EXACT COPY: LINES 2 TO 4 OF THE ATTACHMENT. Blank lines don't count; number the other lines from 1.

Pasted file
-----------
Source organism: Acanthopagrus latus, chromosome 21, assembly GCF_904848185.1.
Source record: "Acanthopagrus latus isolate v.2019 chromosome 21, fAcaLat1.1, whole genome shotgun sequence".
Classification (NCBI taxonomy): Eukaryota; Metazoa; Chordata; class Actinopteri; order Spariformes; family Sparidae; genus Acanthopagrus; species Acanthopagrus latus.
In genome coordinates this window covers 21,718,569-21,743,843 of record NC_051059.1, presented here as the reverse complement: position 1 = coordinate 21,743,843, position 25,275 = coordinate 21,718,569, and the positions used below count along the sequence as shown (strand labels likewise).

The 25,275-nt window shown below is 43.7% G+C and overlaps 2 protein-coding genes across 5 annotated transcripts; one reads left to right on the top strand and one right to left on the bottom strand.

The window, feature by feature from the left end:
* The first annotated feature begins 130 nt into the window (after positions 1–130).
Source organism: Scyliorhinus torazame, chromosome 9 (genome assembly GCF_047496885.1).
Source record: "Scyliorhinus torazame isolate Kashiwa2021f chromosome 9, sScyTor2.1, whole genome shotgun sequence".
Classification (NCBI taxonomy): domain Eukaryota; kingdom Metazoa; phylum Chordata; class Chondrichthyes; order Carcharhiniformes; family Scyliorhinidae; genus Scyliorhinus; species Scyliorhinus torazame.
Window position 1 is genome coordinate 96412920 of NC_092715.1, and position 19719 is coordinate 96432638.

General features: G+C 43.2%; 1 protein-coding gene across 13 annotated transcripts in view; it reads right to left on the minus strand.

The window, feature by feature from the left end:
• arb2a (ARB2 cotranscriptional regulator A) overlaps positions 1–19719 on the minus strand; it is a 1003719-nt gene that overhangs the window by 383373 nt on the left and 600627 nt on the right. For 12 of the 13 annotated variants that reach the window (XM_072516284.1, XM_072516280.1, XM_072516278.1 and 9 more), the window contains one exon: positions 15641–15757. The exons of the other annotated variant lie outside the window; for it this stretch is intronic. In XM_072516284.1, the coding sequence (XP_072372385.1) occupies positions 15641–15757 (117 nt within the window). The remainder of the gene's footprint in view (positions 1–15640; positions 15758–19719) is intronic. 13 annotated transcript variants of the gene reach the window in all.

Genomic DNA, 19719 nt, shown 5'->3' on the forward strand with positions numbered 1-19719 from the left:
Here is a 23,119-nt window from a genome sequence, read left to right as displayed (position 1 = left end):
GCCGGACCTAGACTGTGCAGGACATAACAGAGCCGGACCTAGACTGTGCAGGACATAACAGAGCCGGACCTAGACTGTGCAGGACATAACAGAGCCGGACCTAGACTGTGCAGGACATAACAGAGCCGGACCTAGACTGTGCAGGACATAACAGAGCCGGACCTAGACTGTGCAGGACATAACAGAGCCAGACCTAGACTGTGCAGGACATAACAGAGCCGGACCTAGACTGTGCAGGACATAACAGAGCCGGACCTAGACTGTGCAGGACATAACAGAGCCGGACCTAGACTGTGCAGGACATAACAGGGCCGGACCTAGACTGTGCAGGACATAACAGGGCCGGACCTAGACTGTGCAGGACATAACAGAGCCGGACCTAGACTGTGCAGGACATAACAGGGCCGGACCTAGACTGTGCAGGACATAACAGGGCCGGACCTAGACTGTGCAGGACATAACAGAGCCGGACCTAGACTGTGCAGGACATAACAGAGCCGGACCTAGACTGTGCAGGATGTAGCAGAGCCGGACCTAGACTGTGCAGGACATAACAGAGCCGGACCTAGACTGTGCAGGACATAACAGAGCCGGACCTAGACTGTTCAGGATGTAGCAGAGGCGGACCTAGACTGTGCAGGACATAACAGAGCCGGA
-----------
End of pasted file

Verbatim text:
Source record: "Acanthopagrus latus isolate v.2019 chromosome 21, fAcaLat1.1, whole genome shotgun sequence".
Classification (NCBI taxonomy): Eukaryota; Metazoa; Chordata; class Actinopteri; order Spariformes; family Sparidae; genus Acanthopagrus; species Acanthopagrus latus.
In genome coordinates this window covers 21,718,569-21,743,843 of record NC_051059.1, presented here as the reverse complement: position 1 = coordinate 21,743,843, position 25,275 = coordinate 21,718,569, and the positions used below count along the sequence as shown (strand labels likewise).